The Power of Introspection in Career Growth
Head of Web Engineering at Scribd
I had an engineer set up an emergency one-on-one because he did not get promoted to technical lead manager (TLM) position over somebody else. I was surprised that he was upset about the situation, but he expressed much disappointment, especially because this new position would provide him with more career development opportunities. Furthermore, he might need to report to one of these new TLMs.
As a company, we announced the names of the people who received the TLM positions and described their accomplishments along with their new responsibilities. This was a time to celebrate these individuals in their new roles.
However, this one engineer came to me and expressed that he thought this was unfair. He did not believe the individual chosen over him was a poor engineer; Still, in his opinion, he felt that he was a better candidate to take the position because of his previous technical lead position at another company, and he had been with our organization for a longer time.
I recognized that I needed to wholeheartedly listen to this individual. You have to attempt to understand where the person is coming from because he was emotional, and had sincerely believed there is an injustice that has happened to him.
This engineer was by all intents and purposes doing everything right, and their accomplishments were significant. He improved site performance tremendously, shipped X number of features, and helped streamline the onboarding process. On paper, he seemed to check multiple boxes required for the new position.
To keep the conversation productive, I repeated the engineer's claims back to him to make sure I fully understood. I said, "Okay, so you feel you are more technical than XYZ? Noted. And then you feel you are entitled to this promotion? Okay. And now you feel that there are no more growth opportunities or a role for yourself?"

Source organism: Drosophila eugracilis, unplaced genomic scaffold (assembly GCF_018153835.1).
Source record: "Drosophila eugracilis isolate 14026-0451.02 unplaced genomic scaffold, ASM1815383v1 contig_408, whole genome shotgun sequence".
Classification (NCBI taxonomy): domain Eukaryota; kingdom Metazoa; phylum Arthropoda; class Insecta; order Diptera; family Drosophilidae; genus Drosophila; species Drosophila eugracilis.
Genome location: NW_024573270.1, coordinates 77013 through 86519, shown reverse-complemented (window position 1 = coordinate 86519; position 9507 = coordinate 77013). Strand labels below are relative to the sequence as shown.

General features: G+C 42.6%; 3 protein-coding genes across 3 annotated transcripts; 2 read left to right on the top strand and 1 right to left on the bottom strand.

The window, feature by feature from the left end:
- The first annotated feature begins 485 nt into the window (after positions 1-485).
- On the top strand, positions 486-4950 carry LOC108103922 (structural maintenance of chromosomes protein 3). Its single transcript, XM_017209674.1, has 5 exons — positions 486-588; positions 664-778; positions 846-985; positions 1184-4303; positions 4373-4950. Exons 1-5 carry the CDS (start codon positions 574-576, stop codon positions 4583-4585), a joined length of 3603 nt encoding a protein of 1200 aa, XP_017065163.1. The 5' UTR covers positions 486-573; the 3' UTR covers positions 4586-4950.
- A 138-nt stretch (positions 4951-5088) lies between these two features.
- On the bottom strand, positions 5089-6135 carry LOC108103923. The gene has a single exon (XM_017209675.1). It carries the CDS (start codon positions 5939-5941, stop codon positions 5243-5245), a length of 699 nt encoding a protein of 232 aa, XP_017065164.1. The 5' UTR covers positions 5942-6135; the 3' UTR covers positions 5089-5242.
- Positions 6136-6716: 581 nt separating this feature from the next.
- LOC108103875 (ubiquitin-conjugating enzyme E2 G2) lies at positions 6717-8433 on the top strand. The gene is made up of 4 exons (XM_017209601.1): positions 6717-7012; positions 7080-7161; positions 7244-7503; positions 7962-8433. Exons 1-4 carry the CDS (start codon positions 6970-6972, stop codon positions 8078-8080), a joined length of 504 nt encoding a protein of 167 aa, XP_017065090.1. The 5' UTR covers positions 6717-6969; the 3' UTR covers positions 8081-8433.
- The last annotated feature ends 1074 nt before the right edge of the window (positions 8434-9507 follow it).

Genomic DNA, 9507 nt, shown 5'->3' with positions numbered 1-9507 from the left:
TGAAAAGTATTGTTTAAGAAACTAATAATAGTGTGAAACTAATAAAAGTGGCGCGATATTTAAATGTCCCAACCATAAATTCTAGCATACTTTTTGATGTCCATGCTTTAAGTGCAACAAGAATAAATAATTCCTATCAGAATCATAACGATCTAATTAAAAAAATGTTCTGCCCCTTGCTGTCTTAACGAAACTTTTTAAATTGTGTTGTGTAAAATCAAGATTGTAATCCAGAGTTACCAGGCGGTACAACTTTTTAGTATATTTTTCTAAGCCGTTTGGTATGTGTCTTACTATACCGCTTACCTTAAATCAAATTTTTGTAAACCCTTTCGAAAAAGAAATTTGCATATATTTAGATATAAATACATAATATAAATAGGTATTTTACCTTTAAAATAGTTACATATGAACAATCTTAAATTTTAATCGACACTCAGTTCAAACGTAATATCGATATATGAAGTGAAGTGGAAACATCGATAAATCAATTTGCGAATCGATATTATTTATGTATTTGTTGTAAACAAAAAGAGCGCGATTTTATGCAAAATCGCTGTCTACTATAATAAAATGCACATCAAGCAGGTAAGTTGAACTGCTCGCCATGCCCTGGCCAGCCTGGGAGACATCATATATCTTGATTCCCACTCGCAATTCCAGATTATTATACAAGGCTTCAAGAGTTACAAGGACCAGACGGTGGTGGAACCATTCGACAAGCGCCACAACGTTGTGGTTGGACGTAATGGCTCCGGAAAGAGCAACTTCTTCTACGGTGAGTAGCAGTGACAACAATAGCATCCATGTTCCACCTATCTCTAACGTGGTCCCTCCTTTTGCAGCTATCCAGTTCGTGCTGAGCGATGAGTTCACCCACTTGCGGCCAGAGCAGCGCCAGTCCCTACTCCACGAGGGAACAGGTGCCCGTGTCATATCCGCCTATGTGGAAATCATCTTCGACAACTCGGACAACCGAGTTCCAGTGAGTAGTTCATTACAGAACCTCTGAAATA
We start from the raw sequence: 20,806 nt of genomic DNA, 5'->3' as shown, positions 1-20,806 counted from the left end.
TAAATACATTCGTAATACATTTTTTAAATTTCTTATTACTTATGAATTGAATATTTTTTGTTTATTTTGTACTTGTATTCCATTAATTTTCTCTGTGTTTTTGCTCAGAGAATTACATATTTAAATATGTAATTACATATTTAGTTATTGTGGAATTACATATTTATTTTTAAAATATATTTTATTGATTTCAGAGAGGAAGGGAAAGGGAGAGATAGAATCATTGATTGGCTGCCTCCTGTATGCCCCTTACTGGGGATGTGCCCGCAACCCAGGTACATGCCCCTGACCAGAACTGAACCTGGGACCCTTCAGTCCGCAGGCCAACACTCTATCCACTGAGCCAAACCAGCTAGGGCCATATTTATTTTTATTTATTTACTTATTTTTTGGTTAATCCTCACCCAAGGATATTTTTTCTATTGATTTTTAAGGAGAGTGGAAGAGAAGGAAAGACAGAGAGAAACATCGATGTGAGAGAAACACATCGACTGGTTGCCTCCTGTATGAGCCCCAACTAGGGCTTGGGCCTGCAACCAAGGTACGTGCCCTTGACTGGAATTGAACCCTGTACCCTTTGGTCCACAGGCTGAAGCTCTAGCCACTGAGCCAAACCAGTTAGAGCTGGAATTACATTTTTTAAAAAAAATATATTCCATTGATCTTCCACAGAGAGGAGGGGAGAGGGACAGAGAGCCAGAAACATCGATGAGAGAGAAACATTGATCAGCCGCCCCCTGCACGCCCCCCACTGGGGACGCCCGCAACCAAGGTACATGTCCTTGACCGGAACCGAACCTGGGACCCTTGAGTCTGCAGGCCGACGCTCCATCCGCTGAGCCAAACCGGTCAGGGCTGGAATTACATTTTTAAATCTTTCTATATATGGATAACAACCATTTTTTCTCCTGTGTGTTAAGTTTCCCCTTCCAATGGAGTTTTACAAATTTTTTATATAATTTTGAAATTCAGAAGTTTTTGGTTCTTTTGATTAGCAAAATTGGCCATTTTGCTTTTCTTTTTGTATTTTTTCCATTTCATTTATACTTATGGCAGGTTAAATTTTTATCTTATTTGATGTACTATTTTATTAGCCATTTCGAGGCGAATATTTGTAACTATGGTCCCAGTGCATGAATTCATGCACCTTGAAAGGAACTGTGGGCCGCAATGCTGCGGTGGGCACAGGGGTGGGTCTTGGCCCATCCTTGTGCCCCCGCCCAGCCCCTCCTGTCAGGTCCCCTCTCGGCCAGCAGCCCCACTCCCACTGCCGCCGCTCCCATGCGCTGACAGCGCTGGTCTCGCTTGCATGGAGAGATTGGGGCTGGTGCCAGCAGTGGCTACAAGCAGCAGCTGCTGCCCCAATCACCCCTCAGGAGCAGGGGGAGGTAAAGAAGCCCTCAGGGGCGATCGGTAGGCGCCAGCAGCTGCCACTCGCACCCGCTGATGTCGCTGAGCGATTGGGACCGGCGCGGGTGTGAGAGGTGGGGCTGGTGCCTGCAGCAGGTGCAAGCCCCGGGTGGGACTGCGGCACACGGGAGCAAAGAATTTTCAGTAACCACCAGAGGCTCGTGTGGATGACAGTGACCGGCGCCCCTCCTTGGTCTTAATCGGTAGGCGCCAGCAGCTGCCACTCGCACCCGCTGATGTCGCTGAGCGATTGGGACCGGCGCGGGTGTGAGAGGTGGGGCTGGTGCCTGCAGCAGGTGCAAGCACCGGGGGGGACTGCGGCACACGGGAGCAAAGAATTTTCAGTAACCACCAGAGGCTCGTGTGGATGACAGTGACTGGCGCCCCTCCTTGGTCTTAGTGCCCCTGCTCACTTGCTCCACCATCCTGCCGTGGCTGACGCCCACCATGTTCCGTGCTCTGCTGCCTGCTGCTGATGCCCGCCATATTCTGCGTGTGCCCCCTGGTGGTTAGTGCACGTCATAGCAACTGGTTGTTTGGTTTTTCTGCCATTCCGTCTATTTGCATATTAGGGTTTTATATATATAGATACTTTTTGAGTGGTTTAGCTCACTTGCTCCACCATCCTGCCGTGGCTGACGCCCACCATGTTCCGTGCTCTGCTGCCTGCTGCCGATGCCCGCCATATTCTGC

This situation was new for me, so I looked at it as an opportunity to learn as well, so we kept having conversations.
In our discussions, I tried to help this engineer become more self-aware and identify what he had control over. For example, we are in control of our careers. We should be sure to focus inwards in terms of where we want to take our careers. We need to ask questions like:
- What do I need to do to get there?
- What are the opportunities or possibilities for me to explore in my career path?
The moment he focused on the other engineer and not himself, he showed that he did not completely understand his situation. It is not apples to apples. “Your career prospects are mutually exclusive and completely independent of the person’s growth who got promoted. Your career is not a chance game, and you, as an individual, are in the driver seat of your career”. This mindset was incredibly important for me to explain.
I told him, by being in the driver's seat, you need to dedicate time and energy to have clarity on how we can move on and proceed with your career growth. It is essential to have productive conversations around this topic. I reassured him that I wasn’t neglecting his career by any means.